The ultimate goal of every young physician while in medical school and residency should be to become a remarkable doctor. However, what if one of the biggest factors of being a great doctor was not addressed from the start?
Financial wellness may not directly correlate with being an incredible doctor, but stress can and does, and today's young medical professionals have a lot on their plates — beginning with $200,000 in student debt. Factor in starting a family, buying a home and — oh, yeah — you also have to be a great doctor and work 80 hours a week.
When I first started working with medical residents, I was somewhat shocked to hear that their medical schools and residency programs did not provide any financial courses. However, we still get the feedback that their programs fail to provide enough, if any, guidance on everyday finances.
Young physicians are not worried about funding their retirement . Their No. 1 concern, and by a large margin, is student loans — followed by day-to-day cash flow, investing, buying a home, insurance items and paying off other debts.
I can't help but think back to my own undergrad days and those "required" general education courses. While I loved learning about the history of classical music and the formation of rocks, I can't recall much of what I learned. Most of you probably face the same dilemma, because it wasn't practical for us at that time.
We did it because we had to. However, there is a form of education today labeled just-in-time training. Just-in-time training is meant to provide education on topics with maximal application and practicality.
Why doesn't medical school require a general education course in the fourth year on student loan repayment? Why doesn't the hospital offer a cash-flow and budgeting course to its first-year residents? This is another example of how the education system still fails to teach us about general finances and misses an ideal opportunity for just-in-time education.
You don't need to be a doctor to understand that stress is not a good thing and it does take a toll on us. In fact, a recent study found that 45 percent of employees say financial matters cause them the most stress in their lives. Additionally, 23 percent of those employees say it affects their relationships at home, and 17 percent say it affects their productivity at work.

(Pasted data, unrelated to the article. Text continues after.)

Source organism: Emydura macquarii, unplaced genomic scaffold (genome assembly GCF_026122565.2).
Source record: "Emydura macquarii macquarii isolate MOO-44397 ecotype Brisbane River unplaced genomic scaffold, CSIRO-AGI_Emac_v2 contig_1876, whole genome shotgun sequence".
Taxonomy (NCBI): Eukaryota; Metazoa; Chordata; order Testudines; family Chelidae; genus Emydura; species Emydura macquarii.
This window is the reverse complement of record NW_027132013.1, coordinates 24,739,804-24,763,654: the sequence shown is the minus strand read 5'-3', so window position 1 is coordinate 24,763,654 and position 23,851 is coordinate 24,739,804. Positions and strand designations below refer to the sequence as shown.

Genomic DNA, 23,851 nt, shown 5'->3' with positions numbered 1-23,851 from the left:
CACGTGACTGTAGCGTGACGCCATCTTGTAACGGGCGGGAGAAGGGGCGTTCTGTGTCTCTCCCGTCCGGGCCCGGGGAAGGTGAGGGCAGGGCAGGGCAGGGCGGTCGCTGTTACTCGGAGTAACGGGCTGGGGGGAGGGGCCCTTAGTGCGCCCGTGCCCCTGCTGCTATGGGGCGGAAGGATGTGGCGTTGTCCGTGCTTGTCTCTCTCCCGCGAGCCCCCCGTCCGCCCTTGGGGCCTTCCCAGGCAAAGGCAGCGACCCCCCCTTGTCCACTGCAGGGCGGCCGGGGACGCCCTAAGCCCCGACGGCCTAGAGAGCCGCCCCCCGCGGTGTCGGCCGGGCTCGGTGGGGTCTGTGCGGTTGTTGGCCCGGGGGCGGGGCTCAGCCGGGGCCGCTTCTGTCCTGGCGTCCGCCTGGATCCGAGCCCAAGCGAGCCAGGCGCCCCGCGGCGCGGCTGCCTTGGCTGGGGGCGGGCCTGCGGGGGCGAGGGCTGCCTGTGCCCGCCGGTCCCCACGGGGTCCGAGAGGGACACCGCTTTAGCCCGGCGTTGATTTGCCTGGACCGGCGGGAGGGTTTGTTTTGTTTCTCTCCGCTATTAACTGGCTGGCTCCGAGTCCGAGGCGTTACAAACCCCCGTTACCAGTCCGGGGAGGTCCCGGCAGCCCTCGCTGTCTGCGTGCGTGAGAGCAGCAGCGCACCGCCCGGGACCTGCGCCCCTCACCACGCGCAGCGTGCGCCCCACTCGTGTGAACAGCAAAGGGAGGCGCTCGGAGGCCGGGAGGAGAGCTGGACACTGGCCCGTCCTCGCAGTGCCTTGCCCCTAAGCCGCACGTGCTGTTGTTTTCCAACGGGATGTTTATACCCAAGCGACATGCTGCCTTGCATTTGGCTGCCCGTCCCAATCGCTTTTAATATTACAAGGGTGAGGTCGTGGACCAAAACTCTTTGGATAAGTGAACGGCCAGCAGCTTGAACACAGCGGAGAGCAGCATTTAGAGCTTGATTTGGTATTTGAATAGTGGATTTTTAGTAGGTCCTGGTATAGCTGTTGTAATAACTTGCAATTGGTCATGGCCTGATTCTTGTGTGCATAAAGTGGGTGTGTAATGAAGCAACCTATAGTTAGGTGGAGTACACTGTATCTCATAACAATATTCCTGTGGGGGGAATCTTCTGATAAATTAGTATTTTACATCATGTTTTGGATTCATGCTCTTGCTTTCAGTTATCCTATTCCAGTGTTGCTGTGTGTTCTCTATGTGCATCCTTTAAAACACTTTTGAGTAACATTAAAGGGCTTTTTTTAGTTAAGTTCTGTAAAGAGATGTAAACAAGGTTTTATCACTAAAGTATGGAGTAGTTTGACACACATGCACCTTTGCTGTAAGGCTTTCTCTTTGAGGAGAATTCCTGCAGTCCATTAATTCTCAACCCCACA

Take those numbers and then factor in that residents are enduring 80-hour work weeks at a hospital, which equates to functioning more than 11 hours per day, seven days per week.
Many advisors disregard young doctors because they have a negative net worth. That's sad, because early in their careers is when many physicians need professional guidance the most. Even when new physicians do find financial advisors, the advisors are often more worried about selling them something than crafting plans that address their real needs.
Even worse, countless advisors still give the cookie-cutter student loan advice of "pay the highest-rate loans first." While that may be the best approach for some borrowers, advisors are failing to provide guidance on income-based repayment plans and public-service loan-forgiveness options.
Even when young medical professionals think they have their loans organized, only about half of them feel they are on the proper path to loan payoff or loan forgiveness.
Financial literacy is a problem in this country, and even though medical professionals are brilliant, many have not had time to learn about everyday finances. In a perfect world, fourth-year medical students would be required to take a course on student debt repayment.
The class would walk them through the different income-based repayment plans, public-service loan forgiveness, federal loans vs. private loans, and other loan issues. In residency, you would have another required class on general financial wellness. You would tailor the course around budgeting, investing, risk management, credit cards, home and car loans and emergency funds.
Would I expect physicians to become do-it-yourself financial planners? No, but we could at least support them with proper tools and provide a blueprint. The majority of the doctors we spoke with do not plan to hire a financial advisor until they are an attending physician.
That leaves three to seven years, depending on their specialty and fellowship, for things to go wrong before they hire an advisor — the biggest concern being student loans. That's because, if you miss those vital three to seven years of income-based repayments for public-service loan forgiveness, it may be difficult to recover.
Dr. Atul Gawande, surgeon and writer, said, "No one teaches you how to think about money in medical school or residency. Yet from the moment you start practicing, you must think about it."
It is time to start teaching financial literacy to young physicians — not so they can be day traders, but to allow them to be better doctors, which benefits us all.
— By Chad Chubb, a certified financial planner and the founder of WealthKeel
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